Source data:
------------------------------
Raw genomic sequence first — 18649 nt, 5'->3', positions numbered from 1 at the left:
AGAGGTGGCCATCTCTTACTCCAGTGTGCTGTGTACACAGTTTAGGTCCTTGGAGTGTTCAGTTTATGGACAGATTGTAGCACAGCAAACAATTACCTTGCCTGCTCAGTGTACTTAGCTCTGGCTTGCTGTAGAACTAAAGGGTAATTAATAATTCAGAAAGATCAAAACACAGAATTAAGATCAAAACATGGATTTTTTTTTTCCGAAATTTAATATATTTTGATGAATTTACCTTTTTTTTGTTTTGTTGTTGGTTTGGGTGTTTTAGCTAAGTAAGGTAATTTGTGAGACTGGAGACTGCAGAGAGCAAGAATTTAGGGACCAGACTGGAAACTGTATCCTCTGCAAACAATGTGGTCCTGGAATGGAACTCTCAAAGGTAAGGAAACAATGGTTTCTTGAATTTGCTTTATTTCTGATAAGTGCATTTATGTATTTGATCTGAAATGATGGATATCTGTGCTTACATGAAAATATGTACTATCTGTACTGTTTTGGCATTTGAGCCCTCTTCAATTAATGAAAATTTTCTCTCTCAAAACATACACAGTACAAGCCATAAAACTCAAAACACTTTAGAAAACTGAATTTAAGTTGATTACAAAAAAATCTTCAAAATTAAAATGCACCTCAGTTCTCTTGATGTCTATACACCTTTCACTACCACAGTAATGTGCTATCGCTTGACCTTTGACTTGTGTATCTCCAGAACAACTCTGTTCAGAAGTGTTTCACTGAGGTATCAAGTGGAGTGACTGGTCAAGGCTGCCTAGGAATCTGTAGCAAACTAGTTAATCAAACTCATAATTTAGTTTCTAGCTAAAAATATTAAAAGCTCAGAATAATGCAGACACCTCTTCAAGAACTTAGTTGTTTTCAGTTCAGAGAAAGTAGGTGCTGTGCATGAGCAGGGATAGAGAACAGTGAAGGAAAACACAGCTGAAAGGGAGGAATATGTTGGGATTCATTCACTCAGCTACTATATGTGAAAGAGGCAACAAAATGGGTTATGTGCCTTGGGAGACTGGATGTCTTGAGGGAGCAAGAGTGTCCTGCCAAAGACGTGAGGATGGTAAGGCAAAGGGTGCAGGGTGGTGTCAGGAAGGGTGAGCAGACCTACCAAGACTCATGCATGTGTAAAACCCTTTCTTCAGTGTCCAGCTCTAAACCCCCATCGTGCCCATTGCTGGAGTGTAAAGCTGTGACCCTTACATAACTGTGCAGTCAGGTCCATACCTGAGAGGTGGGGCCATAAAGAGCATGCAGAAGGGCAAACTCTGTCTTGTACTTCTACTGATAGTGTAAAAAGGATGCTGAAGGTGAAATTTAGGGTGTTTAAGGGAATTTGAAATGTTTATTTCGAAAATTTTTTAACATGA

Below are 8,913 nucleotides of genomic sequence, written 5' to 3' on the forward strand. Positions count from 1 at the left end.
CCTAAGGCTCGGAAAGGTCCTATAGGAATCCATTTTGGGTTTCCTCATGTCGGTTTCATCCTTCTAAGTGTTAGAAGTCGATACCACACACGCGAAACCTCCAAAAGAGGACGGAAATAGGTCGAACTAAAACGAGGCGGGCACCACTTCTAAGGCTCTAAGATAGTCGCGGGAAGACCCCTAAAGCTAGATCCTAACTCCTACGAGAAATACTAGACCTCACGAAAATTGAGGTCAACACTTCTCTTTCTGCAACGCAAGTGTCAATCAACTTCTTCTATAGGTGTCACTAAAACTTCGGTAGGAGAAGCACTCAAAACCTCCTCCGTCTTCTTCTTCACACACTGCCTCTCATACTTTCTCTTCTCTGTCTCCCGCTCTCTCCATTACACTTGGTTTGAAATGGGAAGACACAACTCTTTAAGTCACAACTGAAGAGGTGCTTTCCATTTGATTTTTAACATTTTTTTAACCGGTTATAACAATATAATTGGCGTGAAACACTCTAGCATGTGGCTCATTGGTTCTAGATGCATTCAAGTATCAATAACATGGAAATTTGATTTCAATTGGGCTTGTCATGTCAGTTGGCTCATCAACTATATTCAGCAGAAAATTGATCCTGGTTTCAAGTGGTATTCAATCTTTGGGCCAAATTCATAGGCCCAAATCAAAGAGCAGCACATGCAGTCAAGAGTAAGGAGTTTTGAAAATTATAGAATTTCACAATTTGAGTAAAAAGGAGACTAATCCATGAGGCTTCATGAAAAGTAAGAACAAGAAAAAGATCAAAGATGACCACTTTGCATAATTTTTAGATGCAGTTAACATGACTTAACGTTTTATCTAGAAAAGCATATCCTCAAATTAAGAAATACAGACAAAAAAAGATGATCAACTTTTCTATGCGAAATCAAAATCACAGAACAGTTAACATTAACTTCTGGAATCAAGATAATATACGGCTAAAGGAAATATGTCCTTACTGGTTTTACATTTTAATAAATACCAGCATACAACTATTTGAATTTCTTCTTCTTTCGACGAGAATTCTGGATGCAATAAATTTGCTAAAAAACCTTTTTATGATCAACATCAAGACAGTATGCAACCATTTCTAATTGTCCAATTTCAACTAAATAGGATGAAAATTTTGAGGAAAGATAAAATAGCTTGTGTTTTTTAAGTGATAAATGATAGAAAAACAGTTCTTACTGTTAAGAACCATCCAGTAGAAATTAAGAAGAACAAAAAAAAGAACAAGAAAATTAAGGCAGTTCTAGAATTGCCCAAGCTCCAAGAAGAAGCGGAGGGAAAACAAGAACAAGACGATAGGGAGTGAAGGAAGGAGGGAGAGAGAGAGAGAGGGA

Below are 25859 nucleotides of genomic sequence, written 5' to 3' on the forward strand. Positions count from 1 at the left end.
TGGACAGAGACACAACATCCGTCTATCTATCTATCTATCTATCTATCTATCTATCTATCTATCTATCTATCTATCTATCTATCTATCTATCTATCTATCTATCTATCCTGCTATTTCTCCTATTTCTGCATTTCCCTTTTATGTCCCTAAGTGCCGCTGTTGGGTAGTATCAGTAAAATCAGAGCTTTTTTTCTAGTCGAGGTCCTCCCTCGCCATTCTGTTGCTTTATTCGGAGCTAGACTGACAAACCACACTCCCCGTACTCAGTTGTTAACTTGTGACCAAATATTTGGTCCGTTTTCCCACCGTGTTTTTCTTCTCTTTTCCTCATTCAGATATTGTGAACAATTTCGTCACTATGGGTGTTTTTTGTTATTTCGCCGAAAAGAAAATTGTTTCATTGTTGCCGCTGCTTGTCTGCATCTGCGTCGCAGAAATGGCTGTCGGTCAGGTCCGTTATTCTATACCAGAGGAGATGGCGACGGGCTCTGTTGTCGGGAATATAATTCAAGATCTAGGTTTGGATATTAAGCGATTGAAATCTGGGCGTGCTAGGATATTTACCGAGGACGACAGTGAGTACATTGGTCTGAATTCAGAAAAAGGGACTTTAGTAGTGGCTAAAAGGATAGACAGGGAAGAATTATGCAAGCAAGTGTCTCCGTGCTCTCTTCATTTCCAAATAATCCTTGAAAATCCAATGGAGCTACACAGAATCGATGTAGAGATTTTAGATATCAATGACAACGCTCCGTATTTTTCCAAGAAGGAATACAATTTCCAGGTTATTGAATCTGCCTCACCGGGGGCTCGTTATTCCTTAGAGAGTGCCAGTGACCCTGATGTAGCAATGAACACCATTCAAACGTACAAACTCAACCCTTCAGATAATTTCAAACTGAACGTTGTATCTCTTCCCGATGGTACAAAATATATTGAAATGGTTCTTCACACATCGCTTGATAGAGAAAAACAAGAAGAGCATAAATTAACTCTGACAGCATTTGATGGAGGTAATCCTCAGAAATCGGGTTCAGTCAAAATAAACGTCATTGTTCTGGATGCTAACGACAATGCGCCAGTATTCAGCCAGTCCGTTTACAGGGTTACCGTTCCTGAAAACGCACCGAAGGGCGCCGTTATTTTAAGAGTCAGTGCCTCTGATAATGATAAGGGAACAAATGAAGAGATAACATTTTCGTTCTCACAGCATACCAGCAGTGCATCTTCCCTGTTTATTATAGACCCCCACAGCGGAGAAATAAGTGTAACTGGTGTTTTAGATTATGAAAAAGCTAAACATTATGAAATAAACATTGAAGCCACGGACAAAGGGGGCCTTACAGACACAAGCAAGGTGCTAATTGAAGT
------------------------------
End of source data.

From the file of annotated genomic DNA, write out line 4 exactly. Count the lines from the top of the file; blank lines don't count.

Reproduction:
CCTAAGGCTCGGAAAGGTCCTATAGGAATCCATTTTGGGTTTCCTCATGTCGGTTTCATCCTTCTAAGTGTTAGAAGTCGATACCACACACGCGAAACCTCCAAAAGAGGACGGAAATAGGTCGAACTAAAACGAGGCGGGCACCACTTCTAAGGCTCTAAGATAGTCGCGGGAAGACCCCTAAAGCTAGATCCTAACTCCTACGAGAAATACTAGACCTCACGAAAATTGAGGTCAACACTTCTCTTTCTGCAACGCAAGTGTCAATCAACTTCTTCTATAGGTGTCACTAAAACTTCGGTAGGAGAAGCACTCAAAACCTCCTCCGTCTTCTTCTTCACACACTGCCTCTCATACTTTCTCTTCTCTGTCTCCCGCTCTCTCCATTACACTTGGTTTGAAATGGGAAGACACAACTCTTTAAGTCACAACTGAAGAGGTGCTTTCCATTTGATTTTTAACATTTTTTTAACCGGTTATAACAATATAATTGGCGTGAAACACTCTAGCATGTGGCTCATTGGTTCTAGATGCATTCAAGTATCAATAACATGGAAATTTGATTTCAATTGGGCTTGTCATGTCAGTTGGCTCATCAACTATATTCAGCAGAAAATTGATCCTGGTTTCAAGTGGTATTCAATCTTTGGGCCAAATTCATAGGCCCAAATCAAAGAGCAGCACATGCAGTCAAGAGTAAGGAGTTTTGAAAATTATAGAATTTCACAATTTGAGTAAAAAGGAGACTAATCCATGAGGCTTCATGAAAAGTAAGAACAAGAAAAAGATCAAAGATGACCACTTTGCATAATTTTTAGATGCAGTTAACATGACTTAACGTTTTATCTAGAAAAGCATATCCTCAAATTAAGAAATACAGACAAAAAAAGATGATCAACTTTTCTATGCGAAATCAAAATCACAGAACAGTTAACATTAACTTCTGGAATCAAGATAATATACGGCTAAAGGAAATATGTCCTTACTGGTTTTACATTTTAATAAATACCAGCATACAACTATTTGAATTTCTTCTTCTTTCGACGAGAATTCTGGATGCAATAAATTTGCTAAAAAACCTTTTTATGATCAACATCAAGACAGTATGCAACCATTTCTAATTGTCCAATTTCAACTAAATAGGATGAAAATTTTGAGGAAAGATAAAATAGCTTGTGTTTTTTAAGTGATAAATGATAGAAAAACAGTTCTTACTGTTAAGAACCATCCAGTAGAAATTAAGAAGAACAAAAAAAAGAACAAGAAAATTAAGGCAGTTCTAGAATTGCCCAAGCTCCAAGAAGAAGCGGAGGGAAAACAAGAACAAGACGATAGGGAGTGAAGGAAGGAGGGAGAGAGAGAGAGAGGGA